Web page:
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Jewelry Making/Melting silver


QUESTION: I have a bunch of sterling jewelry that I would like to melt down into ingots.  I'm going to be using a glass-firing kiln, with a silica crucible and a graphite mold.  I need to know the process, as far as how to prepare the crucible and mold before actually melting the silver.  Also, should I put the crucible, silver pieces and mold into the oven when it's cold and let them all heat up with each other? I have powdered borax that came with the crucible.  All the information I can find explains how to melt the silver with a torch, not a kiln.  Can you help?


ANSWER: Laura,
I would recommend a torch or an electric smelter, whoever is easier for you. Either way it will cost quite a bit just to melt a little scrap to make some ingots. Most refineries charge a fee of about $150.00 plus shipping & return about 98% of spot in ingots, coins, or casting grain, and if you know the quality of what you have & the amount,  companies like Hoover & Strong are very reliable & much safer, and much more acurate, not to mention accurate &economical. A good smelter will cost you $800- $1500. A torch kit (oxy/acetylene) will run you $400-600. 00 plus gas or electricity to operate which all reduce your profit. Un less you plan to get into the business on a regular basis I recommend the refineries. I prefer the torch persomally, but there is a learning curve for using it and not boiling the metal and remember safety equipment, and a well ventilated area.a good leather apron & heavy welding gloves are also a must, and don't forget the crucible prep , glaze it well with borax first, we always had separate crucibles for each type of metal.
I hope this helps,

---------- FOLLOW-UP ----------

QUESTION: Thank you, I will look into the refinery option.  If I do use the kiln, do I put all three items in when I turn it on and let them heat up together?


As long as your crucibles are large enough, and your oven gets hot enough, 1,763F (961.8C) is the melting point of silver, don't forget to get a carbon or a steel rod to clean off the slag/trash before you pour, & use your gloves and safety equipment.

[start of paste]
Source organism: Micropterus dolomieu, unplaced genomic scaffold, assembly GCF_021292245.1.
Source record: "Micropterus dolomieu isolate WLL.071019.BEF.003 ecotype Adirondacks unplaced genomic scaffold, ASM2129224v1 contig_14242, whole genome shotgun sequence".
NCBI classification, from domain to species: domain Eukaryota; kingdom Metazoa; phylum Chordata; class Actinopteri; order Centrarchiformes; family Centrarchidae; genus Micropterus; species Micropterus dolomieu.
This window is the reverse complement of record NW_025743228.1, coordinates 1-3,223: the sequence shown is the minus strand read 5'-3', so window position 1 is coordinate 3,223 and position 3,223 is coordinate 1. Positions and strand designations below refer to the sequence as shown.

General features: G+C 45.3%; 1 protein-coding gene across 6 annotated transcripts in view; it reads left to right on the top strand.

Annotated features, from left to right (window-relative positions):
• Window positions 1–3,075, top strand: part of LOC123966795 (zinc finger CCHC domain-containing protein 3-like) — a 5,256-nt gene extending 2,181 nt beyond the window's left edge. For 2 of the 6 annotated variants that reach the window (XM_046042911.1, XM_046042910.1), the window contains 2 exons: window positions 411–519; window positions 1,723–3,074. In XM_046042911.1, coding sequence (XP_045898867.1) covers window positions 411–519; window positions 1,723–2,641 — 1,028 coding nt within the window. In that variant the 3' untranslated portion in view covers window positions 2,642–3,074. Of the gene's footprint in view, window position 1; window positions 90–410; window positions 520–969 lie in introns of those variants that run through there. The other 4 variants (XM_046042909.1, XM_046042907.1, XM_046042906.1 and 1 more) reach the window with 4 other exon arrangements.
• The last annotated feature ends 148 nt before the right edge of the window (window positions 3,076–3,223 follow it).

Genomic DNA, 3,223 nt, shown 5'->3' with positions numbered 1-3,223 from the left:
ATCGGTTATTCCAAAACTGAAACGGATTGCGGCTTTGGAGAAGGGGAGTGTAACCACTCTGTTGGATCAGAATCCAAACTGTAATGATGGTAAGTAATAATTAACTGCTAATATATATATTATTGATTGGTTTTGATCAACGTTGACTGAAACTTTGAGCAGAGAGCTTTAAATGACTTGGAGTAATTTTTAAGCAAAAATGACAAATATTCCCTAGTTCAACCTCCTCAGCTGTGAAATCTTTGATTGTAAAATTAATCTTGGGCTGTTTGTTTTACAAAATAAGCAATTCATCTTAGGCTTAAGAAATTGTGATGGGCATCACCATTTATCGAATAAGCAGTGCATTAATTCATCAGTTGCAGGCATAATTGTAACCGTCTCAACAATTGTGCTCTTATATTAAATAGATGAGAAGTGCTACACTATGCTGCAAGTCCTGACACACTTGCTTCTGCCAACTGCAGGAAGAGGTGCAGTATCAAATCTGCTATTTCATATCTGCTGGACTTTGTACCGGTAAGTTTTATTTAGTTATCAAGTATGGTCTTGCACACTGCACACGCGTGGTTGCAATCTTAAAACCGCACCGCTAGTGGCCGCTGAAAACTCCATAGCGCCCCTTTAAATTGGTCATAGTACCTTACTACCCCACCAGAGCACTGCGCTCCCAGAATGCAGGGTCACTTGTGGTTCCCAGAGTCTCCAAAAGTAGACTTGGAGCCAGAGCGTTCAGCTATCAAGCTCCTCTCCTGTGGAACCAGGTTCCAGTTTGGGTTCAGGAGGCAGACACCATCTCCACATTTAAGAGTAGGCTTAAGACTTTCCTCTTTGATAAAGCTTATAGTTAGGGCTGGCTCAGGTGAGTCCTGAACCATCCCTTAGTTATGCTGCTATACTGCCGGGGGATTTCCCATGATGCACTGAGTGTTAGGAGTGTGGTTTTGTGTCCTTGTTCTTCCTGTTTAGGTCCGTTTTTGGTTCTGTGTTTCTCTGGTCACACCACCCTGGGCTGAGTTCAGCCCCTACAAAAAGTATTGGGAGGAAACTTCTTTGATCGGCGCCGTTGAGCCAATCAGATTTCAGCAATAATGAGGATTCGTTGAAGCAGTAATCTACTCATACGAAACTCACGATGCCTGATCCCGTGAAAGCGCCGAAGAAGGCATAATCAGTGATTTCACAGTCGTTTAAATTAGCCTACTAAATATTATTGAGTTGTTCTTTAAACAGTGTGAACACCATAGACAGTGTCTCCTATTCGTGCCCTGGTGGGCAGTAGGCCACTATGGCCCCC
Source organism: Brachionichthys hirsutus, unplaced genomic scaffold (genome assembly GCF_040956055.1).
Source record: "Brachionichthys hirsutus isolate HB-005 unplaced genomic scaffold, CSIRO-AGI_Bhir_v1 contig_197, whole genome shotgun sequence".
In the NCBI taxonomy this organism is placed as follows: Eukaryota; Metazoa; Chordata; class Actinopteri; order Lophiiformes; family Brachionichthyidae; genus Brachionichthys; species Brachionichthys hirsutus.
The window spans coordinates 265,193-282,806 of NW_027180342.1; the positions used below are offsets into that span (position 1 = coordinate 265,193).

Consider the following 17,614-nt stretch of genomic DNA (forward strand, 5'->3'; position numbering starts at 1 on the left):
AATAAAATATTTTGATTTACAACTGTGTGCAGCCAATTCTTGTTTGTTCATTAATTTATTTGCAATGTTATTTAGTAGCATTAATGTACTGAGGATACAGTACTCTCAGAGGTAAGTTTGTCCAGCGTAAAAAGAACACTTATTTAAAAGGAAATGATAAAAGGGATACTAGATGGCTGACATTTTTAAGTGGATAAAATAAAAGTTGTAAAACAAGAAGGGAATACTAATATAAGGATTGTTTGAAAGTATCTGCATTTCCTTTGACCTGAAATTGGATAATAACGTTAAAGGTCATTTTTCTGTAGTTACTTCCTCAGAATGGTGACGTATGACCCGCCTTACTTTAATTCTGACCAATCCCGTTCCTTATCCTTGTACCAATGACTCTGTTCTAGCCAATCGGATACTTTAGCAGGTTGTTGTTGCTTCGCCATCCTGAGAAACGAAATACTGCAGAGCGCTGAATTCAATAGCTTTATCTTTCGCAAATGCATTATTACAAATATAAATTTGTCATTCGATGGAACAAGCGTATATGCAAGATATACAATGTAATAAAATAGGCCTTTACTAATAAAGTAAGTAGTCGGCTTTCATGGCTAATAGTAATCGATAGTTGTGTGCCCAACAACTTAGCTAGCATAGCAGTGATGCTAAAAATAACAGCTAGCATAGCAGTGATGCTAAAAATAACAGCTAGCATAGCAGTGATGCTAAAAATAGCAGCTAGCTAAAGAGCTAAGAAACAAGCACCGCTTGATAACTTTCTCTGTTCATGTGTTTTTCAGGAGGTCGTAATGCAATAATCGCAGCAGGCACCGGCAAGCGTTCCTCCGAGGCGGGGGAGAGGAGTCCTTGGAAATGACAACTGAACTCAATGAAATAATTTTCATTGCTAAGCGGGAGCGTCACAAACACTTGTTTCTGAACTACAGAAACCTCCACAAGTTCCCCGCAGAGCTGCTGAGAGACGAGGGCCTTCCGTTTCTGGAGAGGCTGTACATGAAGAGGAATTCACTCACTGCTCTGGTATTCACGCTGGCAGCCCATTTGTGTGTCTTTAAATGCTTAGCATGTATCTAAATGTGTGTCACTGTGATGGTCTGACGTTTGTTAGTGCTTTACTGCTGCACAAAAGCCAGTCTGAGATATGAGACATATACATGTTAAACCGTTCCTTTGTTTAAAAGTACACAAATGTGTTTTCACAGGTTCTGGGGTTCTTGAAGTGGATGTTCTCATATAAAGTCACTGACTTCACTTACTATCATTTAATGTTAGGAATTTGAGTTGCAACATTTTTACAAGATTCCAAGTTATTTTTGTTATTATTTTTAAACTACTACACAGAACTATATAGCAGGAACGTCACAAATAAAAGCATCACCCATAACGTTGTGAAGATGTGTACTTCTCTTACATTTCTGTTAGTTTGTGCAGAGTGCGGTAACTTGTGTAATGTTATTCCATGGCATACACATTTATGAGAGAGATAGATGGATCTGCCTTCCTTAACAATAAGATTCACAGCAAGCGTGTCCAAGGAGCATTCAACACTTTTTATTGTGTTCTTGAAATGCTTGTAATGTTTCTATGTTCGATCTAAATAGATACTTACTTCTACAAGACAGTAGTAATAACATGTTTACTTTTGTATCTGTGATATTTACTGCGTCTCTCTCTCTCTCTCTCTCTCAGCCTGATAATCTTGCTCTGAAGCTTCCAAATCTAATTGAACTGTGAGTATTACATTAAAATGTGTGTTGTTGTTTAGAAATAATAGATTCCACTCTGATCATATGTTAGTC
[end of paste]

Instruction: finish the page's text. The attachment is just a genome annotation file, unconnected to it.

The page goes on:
Let me know if you need anything else.

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Chris Eilertsen


I have been in the Jewelry Industry 20 years and Apprenticed as a silver smith took classes in Casting sculpting repair and trained under master gold and silver smiths as well as some experience in Faceting and diamond cutting and polishing for repair. Plating, Wax work, Diamond Setting, Engraving, Carving, Mold Making, design, some watch repair, tool making, enamel work, refining, mining, sales, sand blasting, casting. Have worked in Platinum, Gold, Silver, Pewter, Brass, Bronze, Aluminum,Steel,Titanium,Wood, Plastic, and Stone. 10 years Appraisal work in Jewelry.


20 years commercial experience in Repair Manufacturing and sales of Jewelry 3 years school 4 year apprentice. Worked on the duplication of the treasure found on the Spanish Galleon Maravalla by Dr. Cecil Humphreys. Traveled with and manufactured the souvenirs and miscellaneous replicas from the King Tut Exhibit when it visited the US.

Former member AGTA and GIA and a ten year member of Memphis Jewelers association. 17 years experience in Tuscon Jewelry shows buying and selling.

JCK Tuscon Show Gude

Classes at MSU and The Memphis art academy in Jewelry sculpting, Specialized Repair school, and 2 apprenticeships in Silversmithing from Juelius Astor, and Goldsmithing from Katchic Yacubian both masters for over 35 years each.Studied with Dr. Richard Prilliman, and several others.

Awards and Honors
JCK Tuscon Show honorable mention in design.

Past/Present Clients
Dr. Cecil Humphreys Finder of the Spanish Galleon Maravalla, The Vanderbilts, Miscellaneous repair antique estate pieces. Elvis Presley Repair and Appraise 2 pieces of jewelry. Rifat Hassan and Nihall Mumtaz With the King Tut Exhibit. Trade work for over 36 Major Chains from Zales to Sams.

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